Angst About Religious Liberty in America

The litigious assault on bakers, florists, and photographers who have convictions against serving same-sex wedding planners is a sad cause of much angst these days. Noticing this, Frank Bruni of the New York Times devoted his Jan 10 column to reassuring readers that gay activism is no threat to religious liberty. The very idea is "absurd," he claims, and little more than "a fig leaf for intolerance." Anyone actually concerned is the victim of "cynically engineered" confusion "about the consequences of marriage-equality laws."

Bruni surely knows cynical engineers are equal opportunity exploiters. But never mind that, there's no ground for concern. Just because the courts have "been siding so far with the gay couples" who are suing to coerce these small business owners does not mean religious liberty is at risk:
marriage-equality laws do not pertain to religious services or what happens in a church, temple or mosque; no clergy member will be compelled to preside over gay nuptials. Civil weddings are covered. That's it.
Glad to have his promise on that. Now what about the devout at work in their own businesses--do they enjoy similar protections?
Baking a cake, arranging roses, running an inn: These aren't religious acts, certainly not if the establishments aren't religious enclaves and are doing business with (and even dependent on) the general public.
Oh, I see.
I support the right of people to believe what they do and say what they wish--in their pews, homes and hearts. But outside of those places? You must put up with me, just as I put up with you.
As Bruni sees it, the liberty of conscience and religious speech only pertain to what happens in worship services conducted in recognized religious spaces by clergy, and in the privacy of their homes and hearts. Citizens are not protected from government coercing them to act contrary to their respective religious community's long-established and peaceably-held moral convictions. In public, the devout must put up and shut up--which seems to be what some same-sex activists are demanding.

But the accused small business owners don't seem to have a problem putting up with gays and lesbians. At least one couple employed an openly gay man, surely most of the accused served gay and lesbian customers without issue in the past, and I suspect they were trying to serve the ones who ended up suing them when they were confronted with a personal moral dilemma. They did not "exile gays and lesbians" as Bruni claims, they only balked at providing a particular good or service when doing so meant participating in what they are convinced is an offense to God.

Russell D. Moore, president of the Ethics & Religious Liberty Commission, was recently asked about this issue in Acton Institute's Religion & Liberty journal:
The issue at hand is whether or not the state has the power to coerce someone to participate using his or her creative gifts to celebrate something that that person believes to be deeply sinful. . . . I think there are tremendous implications from that not only for Christians, but for everyone.
Admittedly, providing a good or service is not always the same as participating in the activity for which it is procured. Yet in some cases it may be a way of participating in or endorsing the activity. The moral question for these bakers and florists turns in part on whether supplying a wedding cake or flower arrangement in celebration of same-sex wedding ceremonies is such a case. That's a question to take up in another post.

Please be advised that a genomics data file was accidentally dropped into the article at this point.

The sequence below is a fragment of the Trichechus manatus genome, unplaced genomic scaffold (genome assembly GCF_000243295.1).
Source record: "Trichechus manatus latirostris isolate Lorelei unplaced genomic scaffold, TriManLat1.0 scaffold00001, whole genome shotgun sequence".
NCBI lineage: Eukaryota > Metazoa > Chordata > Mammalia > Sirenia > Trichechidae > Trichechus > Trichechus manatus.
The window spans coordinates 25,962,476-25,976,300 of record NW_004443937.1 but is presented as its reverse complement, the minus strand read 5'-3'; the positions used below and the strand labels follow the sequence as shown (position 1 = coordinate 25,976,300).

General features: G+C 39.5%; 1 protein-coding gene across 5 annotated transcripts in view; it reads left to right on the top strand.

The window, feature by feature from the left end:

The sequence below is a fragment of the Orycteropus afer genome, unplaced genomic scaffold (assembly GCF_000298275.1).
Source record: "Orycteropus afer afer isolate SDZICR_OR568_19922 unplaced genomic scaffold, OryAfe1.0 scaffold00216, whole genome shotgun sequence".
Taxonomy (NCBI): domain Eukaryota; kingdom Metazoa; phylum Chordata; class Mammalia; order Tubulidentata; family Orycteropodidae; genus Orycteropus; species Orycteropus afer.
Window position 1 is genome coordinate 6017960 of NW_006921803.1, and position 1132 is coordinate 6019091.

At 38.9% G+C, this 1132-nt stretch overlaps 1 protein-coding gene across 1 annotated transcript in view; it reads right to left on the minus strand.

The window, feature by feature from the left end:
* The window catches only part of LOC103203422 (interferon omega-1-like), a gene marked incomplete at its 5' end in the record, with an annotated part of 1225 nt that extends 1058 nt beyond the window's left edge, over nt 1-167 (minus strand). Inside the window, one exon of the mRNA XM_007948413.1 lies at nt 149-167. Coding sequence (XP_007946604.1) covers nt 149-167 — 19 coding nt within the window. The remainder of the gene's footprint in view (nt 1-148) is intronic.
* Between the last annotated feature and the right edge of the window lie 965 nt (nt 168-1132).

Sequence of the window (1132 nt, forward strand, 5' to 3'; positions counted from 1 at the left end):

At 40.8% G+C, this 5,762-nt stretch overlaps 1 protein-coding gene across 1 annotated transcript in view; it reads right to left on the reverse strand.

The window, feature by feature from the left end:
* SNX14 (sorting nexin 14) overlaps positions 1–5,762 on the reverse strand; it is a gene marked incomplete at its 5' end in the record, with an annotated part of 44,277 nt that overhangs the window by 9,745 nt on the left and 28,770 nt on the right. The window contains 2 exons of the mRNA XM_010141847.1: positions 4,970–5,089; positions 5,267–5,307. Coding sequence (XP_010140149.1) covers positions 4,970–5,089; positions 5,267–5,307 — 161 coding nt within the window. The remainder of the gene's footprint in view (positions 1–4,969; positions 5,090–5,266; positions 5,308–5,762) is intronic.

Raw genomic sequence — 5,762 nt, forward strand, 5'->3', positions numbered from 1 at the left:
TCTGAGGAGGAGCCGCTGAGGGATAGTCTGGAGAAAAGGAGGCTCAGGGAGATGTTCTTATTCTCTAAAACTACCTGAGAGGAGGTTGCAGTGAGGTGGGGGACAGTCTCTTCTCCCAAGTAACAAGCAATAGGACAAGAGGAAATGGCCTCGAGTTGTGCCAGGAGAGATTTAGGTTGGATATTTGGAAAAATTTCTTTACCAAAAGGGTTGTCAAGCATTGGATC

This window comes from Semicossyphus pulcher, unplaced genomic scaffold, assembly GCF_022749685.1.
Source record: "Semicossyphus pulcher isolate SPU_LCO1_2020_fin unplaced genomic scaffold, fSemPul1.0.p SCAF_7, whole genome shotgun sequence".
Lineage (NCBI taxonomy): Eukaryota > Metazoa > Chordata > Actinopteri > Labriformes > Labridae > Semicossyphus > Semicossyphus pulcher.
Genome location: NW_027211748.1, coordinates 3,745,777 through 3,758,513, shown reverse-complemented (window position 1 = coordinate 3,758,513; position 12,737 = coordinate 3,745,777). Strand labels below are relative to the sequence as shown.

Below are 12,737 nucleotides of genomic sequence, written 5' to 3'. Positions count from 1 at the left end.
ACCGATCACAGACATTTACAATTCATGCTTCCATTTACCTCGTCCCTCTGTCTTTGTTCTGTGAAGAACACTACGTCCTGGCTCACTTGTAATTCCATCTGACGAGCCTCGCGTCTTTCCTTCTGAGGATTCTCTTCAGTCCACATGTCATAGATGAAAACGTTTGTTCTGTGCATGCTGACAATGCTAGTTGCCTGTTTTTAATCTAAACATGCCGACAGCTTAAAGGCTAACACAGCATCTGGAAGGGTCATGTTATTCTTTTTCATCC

Assuming it is, however, Moore draws a helpful analogy:
What about a Christian web-designer? Should he or she be forced to design a website for a pornographic company? It's legal. So should that person's conscience simply be run over in the process? I think that if the answer to that is yes, we have a society that is less free.
Many people would reject this analogy, however, because they view homosexuality as just like race or gender. There is, they believe, a fundamental difference between refusing to participate in legally permitted immoral behavior (producing pornography) and discriminating against people who happen to be homosexual (or Arab or female). This view now prevails and is the reason why conscientious objectors to same-sex weddings are finding little favor in the courthouses and market places of America.

We do not have to agree with those who refrain from serving same-sex wedding planners to feel the sting of being denied the right to refuse as a matter of conscience--a sting that smarts with economic persecution.

So, should we be anxious about the apparent erosion of religious liberty in America? God forbids it--literally. Not because the crusade is sure to soon sputter out--this may well be just the beginning. And certainly not because Bruni has given us his word that same-sex activists will leave the devout alone at church and at home--his narrow construal of religious liberty is chilling and promise of peace unconvincing. No, we must not be anxious because our hope is in Jesus Christ, the crucified and risen Lord. He is for his own and ordered this to his glory and our saving good, and he promises to stand with us whatever comes our way, even in death itself. To be anxious is to forget that Christ has overcome all things, to act like those who have no hope. In hope we must keep baking, arranging, and serving the good of all people until he returns--as far as our conscience, ruled by his word alone, allows.